A Conversation With...

Wolfgang Flür: I Was A Robot

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One of the reasons German group Kraftwerk has endured for so long is because of its futuristic sound. Instead of aging gracefully, it has, in its own way, helped to define modern music.  With members portraying themselves as robots and with computerized dance grooves, they most certainly did sound like the future. Former percussionist Wolfgang Flür’s recent album, Eloquence: The Complete Works, compiles his recorded work since the beginning of the millennium, or, as one might more accurately call it, THE FUTURE. The world that Kraftwerk seemingly predicted is now upon us, and the music of Eloquence is fittingly modern. Cool computerized dance grooves, sexy vocals, and technologically aware arrangements seem to be the future that Kraftwerk predicted, both socially and sonically.

Flür, however, doesn’t necessarily concede that Kraftwerk’s music was intentionally prophetic.  “We wanted to capture the beauty of modernity, the local radio,  and the benefit of machines,” he says. “That era of Kraftwerk was really about our interest in technology and the instruments we used to make a music inspired by the modern urban environment. We weren’t necessarily making direct political commentary, except perhaps on ‘Radioactivity,’ where Ralf Hütter was singing about the dangers of nuclear reactors.” Nor, in fact, did Kraftwerk really intend to be prophetic about the method of music making, either. “How we as Kraftwerk recorded music on tape was intrinsically not futuristic. We really had no idea that computer-based recording technology and programming would soon arise When I decided to leave the band in 1986, Kraftwerk had no midi technique.”

Though they may not have been prophetic about the future of music, certainly, then, Kraftwerk favored the more electronic, computerized elements of music making over more traditional means? “Oh, of course,” Flür says. “In 1975, we actually thought that the synthesizer would make its way to all music groups and recording studios and that the guitar would be thrown away, as Andy McCluskey of Orchestral Manoeuvres in the Dark promised us in 1975 after our Liverpool concert. But  I think music only got halfway there. Ok, there were many bands on the horizon who were experimenting with synth-pop, yet many of them went back to guitar burdened music later. Why? I don’t understand.”

Eloquence, however, highlights the power of computer-based music programming and composition. “if one has creative musical ideas, talent and passion to it, it is pretty easy to create music, because today’s music programs and apps deliver easy and understandable ways of writing (and correcting) notes to tracks of music programs such as Avid Pro Tools, Cubase , Apple Logic, Cakewalk SONAR, PreSonus Studio, or Cockos Reaper. You can be sure that the programs of today are helpful to me when I make my music. My partner Stefan Lindlahr is the one to take care of the sound making and arrangements to my sonic visions, melodies and lyrics. He knows the ins and outs of every program available, and he is the best partner I could have on my side, to help me create and compose my music.”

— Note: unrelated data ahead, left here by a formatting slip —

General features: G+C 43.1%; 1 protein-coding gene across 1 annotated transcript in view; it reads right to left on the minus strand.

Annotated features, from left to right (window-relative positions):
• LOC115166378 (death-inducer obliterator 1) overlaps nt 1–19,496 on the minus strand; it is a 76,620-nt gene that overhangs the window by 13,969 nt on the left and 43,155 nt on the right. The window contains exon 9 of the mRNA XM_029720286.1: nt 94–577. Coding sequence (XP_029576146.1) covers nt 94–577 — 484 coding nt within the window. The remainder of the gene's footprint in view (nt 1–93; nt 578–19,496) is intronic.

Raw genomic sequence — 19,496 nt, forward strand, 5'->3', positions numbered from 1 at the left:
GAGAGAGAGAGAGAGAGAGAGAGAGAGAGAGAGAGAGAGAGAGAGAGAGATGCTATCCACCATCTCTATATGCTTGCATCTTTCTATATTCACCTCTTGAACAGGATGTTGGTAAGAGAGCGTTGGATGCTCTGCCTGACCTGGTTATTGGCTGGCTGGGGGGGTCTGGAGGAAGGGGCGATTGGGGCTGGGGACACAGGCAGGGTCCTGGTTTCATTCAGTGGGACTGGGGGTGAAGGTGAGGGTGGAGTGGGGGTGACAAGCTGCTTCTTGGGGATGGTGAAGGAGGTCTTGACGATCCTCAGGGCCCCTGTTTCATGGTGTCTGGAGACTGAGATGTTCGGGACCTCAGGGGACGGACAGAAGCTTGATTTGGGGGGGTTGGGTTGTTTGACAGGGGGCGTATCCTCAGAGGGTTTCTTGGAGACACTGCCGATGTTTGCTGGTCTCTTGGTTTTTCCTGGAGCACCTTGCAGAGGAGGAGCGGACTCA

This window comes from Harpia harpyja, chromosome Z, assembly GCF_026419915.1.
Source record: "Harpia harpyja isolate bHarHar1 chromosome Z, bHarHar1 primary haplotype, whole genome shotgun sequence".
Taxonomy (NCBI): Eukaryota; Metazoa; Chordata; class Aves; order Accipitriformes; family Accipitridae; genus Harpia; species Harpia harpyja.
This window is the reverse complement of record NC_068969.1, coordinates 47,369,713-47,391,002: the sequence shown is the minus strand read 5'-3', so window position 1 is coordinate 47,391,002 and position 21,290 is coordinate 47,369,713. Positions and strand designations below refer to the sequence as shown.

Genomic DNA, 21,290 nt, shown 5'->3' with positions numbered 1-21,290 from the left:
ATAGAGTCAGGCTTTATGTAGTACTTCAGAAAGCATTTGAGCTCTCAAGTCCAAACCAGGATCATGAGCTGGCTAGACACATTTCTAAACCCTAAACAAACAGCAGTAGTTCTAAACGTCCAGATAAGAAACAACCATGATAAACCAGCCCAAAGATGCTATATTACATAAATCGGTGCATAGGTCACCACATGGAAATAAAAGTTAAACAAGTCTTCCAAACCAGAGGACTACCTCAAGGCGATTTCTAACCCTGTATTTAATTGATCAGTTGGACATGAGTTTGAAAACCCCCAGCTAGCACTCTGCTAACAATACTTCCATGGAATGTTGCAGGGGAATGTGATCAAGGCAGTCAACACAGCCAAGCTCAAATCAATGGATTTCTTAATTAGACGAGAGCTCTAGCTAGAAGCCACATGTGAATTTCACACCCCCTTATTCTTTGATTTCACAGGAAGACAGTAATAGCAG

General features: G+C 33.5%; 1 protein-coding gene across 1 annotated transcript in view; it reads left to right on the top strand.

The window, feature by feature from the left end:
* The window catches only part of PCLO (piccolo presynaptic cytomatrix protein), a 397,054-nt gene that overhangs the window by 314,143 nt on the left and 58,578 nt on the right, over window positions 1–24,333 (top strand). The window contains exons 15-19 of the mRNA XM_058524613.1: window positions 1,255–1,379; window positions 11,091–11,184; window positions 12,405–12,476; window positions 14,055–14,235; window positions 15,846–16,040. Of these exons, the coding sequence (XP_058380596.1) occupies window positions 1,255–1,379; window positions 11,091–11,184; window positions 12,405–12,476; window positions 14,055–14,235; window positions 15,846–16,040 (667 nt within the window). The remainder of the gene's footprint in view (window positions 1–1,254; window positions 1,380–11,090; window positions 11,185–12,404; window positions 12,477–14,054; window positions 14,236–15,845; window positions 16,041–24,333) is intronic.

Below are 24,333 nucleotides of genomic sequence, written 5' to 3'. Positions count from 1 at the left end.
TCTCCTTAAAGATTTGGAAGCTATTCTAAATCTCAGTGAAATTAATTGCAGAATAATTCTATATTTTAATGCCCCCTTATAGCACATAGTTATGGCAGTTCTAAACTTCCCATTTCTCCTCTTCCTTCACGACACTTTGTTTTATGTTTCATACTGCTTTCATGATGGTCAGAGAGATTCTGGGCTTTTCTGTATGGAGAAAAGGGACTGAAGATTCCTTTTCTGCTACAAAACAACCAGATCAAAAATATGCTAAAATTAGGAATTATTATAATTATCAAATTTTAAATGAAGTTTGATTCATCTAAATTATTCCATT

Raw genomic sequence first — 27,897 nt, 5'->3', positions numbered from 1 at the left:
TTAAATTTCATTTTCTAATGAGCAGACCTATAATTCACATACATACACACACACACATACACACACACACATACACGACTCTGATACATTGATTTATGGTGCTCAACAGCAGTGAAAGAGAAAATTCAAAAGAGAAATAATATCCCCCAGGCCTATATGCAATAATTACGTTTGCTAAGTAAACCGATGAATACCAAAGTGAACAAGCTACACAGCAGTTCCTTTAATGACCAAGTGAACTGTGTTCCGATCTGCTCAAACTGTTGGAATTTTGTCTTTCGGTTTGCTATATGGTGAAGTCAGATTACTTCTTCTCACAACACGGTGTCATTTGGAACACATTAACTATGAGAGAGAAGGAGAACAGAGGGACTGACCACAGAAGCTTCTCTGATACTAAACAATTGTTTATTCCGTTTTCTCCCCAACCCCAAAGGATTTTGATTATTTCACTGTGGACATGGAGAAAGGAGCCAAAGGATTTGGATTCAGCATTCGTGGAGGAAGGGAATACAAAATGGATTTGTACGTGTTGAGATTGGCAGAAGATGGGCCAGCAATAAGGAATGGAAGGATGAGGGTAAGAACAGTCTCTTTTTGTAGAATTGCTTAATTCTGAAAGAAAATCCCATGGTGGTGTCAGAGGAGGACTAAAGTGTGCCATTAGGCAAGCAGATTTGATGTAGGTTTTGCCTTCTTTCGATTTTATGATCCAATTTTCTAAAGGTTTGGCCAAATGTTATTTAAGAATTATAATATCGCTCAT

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Considering the popularity in the last few years of EDM, Dubstep, Chillwave, and all points in between, Kraftwerk’s vision of computer music and technology, then, most certainly has come into play in the new millennium. What advice, then, does this innovator have for the young composer today, the young adult with ideas in their head but not necessarily the means to perform music in a traditional method?

Flür is sympathetic, and in this regard has much in common with the younger artists of today. “I myself record my vocals with a MacBook  program in my bedroom as well when I compose my rough drafts,” Flür says.“I too have no group to play finished songs on stage,. I’m a studio creator myself and hope to get my songs on the radio and present them during my MusikSoldat shows on stage.

“I would absolutely advise the young “bedroom composers“ to continue their way of music making and releasing on YouTube or Bandcamp or whatever medium works best. That’s how the music is made now, and one should utilize it the best they can.”

Eloquence: The Complete Works is available now via Cherry Red.

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